Taking time off is a lost art.
J.B. MacKinnon is a Canadian author and journalist whose writing has earned him three National Magazine Awards and the 2006 Charles Taylor Prize for best work of Literary Non-Fiction for his semi-autobiographical Dead Man in Paradise. He’s currently writing a book on the natural world of the past and how it’s different from what we think of as the natural world today. In his research, he’s reviewed the detrimental effects of hyperconnectivity, and the importance of time spent away from this type of technological engagement.
“The thing that you get from that time off is your processing time,” he explains to Minyanville. “It’s where you manage to put everything into a rational order and develop your world view. A lot of the people I’ve talked to about [it] who are biologists and psychologists…have said to me they speculate that because people don’t have any contemplative time in their lives anymore, we’re mostly developmentally frozen, and we don’t have much empathy. We don’t develop into fully empathetic human beings that are able to feel for other species.”
MacKinnon’s own experiences underscore the distance technology has placed between people and the natural world. Numerous times a year he travels to his cabin in the British Columbian wilderness, accessible only by a 40-minute train ride (and not by any road) from the already remote town of Terrace, BC. Disconnected for several weeks at a time, MacKinnon explains that the initial anxiety of being unplugged soon gives way to a feeling some of us might have long forgotten.
“By the end of it, I feel so settled-in, and so calm, and at ease and more aware. My brain literally feels like its temperature goes down.”
MacKinnon recalls a neighbor — one of two who live nearby, though MacKinnon can go for weeks without seeing either — who moved in two years ago. He dug a trench, covered it with tarps and has been living in his hole ever since, while he slowly builds a cabin besides him. Far removed from any touch of the modern world, the man seems very content.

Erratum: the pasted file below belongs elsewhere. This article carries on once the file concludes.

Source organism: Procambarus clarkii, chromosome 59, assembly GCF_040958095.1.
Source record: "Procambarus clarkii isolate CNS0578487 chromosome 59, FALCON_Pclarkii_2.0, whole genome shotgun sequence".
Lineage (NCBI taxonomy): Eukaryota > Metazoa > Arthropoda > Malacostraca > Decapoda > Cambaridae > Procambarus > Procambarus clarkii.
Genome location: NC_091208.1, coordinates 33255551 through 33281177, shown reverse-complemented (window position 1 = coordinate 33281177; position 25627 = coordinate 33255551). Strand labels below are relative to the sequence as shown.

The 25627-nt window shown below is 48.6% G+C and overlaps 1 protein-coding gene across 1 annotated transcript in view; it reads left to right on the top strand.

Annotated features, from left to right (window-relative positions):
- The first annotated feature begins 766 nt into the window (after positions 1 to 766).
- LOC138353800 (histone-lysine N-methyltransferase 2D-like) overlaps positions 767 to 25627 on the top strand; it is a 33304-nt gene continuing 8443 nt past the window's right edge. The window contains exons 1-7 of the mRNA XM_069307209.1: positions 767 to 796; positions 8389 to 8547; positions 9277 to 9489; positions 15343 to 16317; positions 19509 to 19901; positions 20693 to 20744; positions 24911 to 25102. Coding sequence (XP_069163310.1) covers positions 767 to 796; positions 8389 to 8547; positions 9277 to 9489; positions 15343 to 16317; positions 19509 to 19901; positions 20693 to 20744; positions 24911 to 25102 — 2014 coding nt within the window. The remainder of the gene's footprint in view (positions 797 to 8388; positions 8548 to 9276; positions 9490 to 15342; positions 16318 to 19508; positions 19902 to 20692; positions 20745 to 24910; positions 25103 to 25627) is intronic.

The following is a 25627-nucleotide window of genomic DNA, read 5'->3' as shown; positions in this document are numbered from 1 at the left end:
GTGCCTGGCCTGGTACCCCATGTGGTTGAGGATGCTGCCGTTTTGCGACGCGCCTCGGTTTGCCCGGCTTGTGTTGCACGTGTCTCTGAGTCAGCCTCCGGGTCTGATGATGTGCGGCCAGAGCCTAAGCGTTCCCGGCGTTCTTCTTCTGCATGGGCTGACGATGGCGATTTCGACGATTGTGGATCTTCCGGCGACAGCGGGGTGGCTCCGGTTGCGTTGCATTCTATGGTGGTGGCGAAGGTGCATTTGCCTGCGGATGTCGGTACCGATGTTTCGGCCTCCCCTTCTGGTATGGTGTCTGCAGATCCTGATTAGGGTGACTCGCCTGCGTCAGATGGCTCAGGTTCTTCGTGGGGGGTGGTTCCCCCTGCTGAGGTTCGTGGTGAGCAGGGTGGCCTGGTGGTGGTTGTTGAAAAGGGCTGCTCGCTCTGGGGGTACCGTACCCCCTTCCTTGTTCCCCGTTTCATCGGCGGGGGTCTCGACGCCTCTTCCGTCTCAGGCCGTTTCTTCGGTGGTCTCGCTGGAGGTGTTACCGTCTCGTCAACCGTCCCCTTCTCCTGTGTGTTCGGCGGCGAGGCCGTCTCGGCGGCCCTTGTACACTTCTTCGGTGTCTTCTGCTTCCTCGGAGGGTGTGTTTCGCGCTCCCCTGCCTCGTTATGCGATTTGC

One blogger does the unthinkable.
While moving into the wilderness is probably far too extreme for most, it begs a return to Eric Schmidt’s original challenge: Could you survive a measly one hour shut-down? Seems easy enough. You’ll be back checking emails in no time. Well then, how about giving up your smartphone for an entire day? Or your high-speed Internet for a month? Seems a little tougher, doesn’t it? What about swearing off the Internet for an entire year?
One Internet blogger has set out to do just that. On May 1, Paul Miller cut the wires and quit the Internet. Ludicrous? For someone who makes his living as a senior editor of the technology-focused online newsource The Verge, maybe. But Miller seems to be doing just fine so far. He tells Minyanville about the benefits of a disconnected life.
“It’s been really calming and really nice,” Miller explained last week over the phone, which he’s allowed himself to use for calls, but not for texting or Internet access. “Although it can be a little boring.”
Figuring he’d spent over half of the past decade in front of some type of Internet-connected device, Miller decided it was time for a break. At its core, his Web sabbatical was inspired by an urge to expand his knowledge base, which is funny, since the Internet puts the world’s information at his fingertips. But herein lies the problem: There’s just too much of it. On the Web, distractions abound, and keeping focused on one single thing can be a nearly impossible task.